An introduction to intrachromosomal duplications
Updated January 29, 2014
Stock Center logo
There are many ways to recover chromosomes carrying internally duplicated segments. The methods below are numbered to match the intrachromosomal duplications stock page. For a more complete review of duplications, see chapter 15 of Drosophila: a laboratory handbook.
     1. Transposition

The most straightforward method to recover chromosomes carrying an extra copy of a segment is transposition, where three chromosome breakpoints allow the movement of a segment to a new insertion site as shown here.


It is important to note the distinction between a transposition and a duplication. Though often used interchangeably, a transposition (Tp) consists of a deletion (Df) and a duplication (Dp). The duplication component of an intrachromosomal transposition can be separated from the deletion component by meiotic recombination. Intrachromosomal duplications are denoted Dp(1;1), Dp(2;2), etc.

     2. Tandem duplication

Many duplications arise from nearby breaks on homologous chromosomes (as shown below) or on sister chromatids.


Tandem duplications tend to be unstable and revert to single copies by exchange between repeated copies. For this reason, tandem duplications are usually maintained in stock in combination with a mutation or deletion of a haplolethal or haplosterile gene in the same region.

     3. Recombination between overlapping inversions

Intrachromosomal duplications can be generated from overlapping inversions as shown here.


When meiotic recombination occurs within the region shared by overlapping inversions, the resulting chromosomes will be duplicated or deleted for the regions between the two left breakpoints and the two right breakpoints. A chromosome can have two duplications, two deletions or a deletion and a duplication depending on the relative positions of the breakpoints.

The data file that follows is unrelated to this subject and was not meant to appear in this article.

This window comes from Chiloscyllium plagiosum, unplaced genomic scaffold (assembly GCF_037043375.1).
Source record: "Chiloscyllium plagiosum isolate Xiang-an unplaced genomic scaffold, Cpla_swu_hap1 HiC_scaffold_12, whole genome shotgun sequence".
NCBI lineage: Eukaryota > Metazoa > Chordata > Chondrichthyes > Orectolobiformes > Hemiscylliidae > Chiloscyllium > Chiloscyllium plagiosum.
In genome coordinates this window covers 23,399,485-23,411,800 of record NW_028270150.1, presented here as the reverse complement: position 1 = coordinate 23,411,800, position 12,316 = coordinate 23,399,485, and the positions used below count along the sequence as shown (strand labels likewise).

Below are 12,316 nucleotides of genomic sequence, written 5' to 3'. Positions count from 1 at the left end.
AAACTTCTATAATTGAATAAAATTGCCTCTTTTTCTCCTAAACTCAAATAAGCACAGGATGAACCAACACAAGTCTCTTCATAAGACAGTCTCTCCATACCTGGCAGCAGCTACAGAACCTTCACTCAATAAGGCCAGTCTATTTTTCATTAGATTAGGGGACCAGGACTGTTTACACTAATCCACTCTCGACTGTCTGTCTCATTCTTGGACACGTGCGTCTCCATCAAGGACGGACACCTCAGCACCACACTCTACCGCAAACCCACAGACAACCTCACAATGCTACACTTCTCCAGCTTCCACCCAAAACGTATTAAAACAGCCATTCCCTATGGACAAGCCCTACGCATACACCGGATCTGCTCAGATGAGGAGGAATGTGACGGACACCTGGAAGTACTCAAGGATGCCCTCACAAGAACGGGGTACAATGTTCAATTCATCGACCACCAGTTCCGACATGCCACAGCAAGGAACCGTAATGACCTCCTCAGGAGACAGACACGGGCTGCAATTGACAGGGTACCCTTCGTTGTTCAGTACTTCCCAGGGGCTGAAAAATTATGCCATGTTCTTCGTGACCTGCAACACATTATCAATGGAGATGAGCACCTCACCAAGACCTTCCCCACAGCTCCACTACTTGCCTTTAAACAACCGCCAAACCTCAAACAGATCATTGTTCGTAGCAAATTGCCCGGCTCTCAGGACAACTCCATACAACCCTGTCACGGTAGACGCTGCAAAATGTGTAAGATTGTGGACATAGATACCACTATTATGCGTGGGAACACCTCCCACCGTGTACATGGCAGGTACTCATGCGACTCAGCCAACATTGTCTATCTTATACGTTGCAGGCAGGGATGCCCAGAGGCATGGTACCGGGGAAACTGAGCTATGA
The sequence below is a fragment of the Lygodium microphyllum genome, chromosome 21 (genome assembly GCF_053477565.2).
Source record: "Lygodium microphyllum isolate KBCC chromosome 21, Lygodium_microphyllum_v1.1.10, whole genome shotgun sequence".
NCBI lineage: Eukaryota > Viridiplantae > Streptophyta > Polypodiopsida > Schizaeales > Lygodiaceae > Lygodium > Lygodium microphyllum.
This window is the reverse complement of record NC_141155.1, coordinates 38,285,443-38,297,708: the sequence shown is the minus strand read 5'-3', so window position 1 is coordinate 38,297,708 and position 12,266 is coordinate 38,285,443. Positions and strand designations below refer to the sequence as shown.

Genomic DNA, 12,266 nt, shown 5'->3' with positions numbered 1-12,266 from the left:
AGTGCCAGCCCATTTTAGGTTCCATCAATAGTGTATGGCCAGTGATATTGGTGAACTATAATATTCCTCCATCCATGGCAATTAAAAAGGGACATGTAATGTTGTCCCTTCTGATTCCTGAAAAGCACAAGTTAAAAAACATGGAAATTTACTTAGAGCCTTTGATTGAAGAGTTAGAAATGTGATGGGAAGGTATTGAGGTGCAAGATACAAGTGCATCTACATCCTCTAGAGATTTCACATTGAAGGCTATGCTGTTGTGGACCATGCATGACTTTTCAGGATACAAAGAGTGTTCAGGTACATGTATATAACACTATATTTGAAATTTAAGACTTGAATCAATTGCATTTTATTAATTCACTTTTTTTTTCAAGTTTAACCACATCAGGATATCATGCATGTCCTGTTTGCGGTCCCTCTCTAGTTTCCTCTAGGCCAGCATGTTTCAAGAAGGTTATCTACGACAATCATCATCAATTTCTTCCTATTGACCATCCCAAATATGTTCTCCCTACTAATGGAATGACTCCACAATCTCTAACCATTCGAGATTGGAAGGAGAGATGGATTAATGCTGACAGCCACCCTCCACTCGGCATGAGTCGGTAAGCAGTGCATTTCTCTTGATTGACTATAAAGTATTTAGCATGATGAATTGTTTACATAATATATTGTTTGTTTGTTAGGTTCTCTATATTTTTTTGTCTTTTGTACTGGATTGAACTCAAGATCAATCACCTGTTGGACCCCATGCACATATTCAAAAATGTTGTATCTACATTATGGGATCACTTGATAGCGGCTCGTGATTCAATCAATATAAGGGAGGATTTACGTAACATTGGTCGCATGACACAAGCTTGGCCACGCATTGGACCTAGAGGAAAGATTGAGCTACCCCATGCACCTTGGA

Because deletion and duplication of centric heterochromatin is usually inconsequential, inversions with proximal breakpoints located in centric heterochromatin are often used to simplify this approach.

The symbols for the resulting chromosomes reflect the left side of one inversion and the right side of the other as shown above. Sometimes Df or Dp synonyms are substituted for these complicated symbols. For example, Dp(2;2)Cam2 was originally called In(2LR)DTD24[L]DTD8[R].

And for you chromosome geeks...

Many intrachromosomal duplications of this type were made from pairs of pericentric inversions using autosynaptic intermediates. The method is conceptually equivalent to the figure above, so you don't really need to know the details, but, if you're curious, it is really, really cool genetics! See chapter 20 of Drosophila: a laboratory handbook and Gubb (1998).

     4. Combining translocation segregants

Each “half” of a reciprocal translocation is called a translocation segregant and receives a symbol showing the chromosome tips it carries. Translocation segregants from different reciprocal translocations can be combined to duplicate or delete chromosomal segments as shown here.


Translocation segregants with centric heterochromatin breakpoints are often used to simplify this approach so that only one contiguous block of genes is deleted or duplicated. The deletion or duplication of centric heterochromatin usually presents no problems.

Because the symbols for translocation segregant pairs are long and complicated, synonyms are often used. For example, Dp(3;3)Cam30T is a synonym for Ts(2Lt;3Lt)el24 + Ts(2Rt;3Rt)TE35B-28.